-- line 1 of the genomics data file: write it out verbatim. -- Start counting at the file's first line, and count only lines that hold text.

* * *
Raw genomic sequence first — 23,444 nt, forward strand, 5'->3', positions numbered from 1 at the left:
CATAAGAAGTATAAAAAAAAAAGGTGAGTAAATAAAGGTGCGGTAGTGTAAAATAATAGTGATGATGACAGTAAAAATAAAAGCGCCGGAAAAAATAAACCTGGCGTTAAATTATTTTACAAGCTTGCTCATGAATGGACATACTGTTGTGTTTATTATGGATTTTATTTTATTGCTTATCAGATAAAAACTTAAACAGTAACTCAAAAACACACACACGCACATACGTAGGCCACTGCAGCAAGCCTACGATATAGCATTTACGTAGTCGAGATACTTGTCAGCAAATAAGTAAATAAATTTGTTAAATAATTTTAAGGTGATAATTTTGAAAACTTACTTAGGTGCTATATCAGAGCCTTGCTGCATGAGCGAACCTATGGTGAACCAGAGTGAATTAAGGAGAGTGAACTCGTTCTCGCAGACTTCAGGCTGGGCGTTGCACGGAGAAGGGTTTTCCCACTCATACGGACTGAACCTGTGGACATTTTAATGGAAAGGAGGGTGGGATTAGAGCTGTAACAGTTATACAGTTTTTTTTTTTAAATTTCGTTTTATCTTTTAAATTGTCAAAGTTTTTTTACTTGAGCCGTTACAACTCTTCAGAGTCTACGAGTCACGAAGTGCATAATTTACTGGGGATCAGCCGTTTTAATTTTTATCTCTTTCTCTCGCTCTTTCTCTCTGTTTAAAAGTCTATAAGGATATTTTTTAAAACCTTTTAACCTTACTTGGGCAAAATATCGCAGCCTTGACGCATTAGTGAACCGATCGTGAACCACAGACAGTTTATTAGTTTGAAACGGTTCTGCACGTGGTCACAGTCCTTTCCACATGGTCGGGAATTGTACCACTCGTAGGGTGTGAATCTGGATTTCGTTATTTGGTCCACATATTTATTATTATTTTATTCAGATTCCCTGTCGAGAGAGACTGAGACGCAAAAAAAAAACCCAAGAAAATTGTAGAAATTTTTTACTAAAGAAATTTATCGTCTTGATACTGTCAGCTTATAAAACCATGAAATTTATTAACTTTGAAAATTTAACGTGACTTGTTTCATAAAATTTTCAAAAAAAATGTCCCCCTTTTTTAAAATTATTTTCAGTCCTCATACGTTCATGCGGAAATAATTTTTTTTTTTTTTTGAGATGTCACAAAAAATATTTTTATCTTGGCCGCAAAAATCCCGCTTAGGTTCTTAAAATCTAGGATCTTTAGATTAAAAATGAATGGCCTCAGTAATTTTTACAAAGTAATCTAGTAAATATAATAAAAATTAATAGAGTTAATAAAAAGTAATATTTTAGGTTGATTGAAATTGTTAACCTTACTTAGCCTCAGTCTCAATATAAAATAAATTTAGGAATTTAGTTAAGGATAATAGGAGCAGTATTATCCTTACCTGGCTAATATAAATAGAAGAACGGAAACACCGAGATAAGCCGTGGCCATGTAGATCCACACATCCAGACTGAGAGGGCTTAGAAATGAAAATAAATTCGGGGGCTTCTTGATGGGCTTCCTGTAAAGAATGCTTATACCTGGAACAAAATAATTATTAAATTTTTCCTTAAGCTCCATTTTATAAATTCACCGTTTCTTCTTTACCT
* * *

Raw genomic sequence first — 23,444 nt, forward strand, 5'->3', positions numbered from 1 at the left: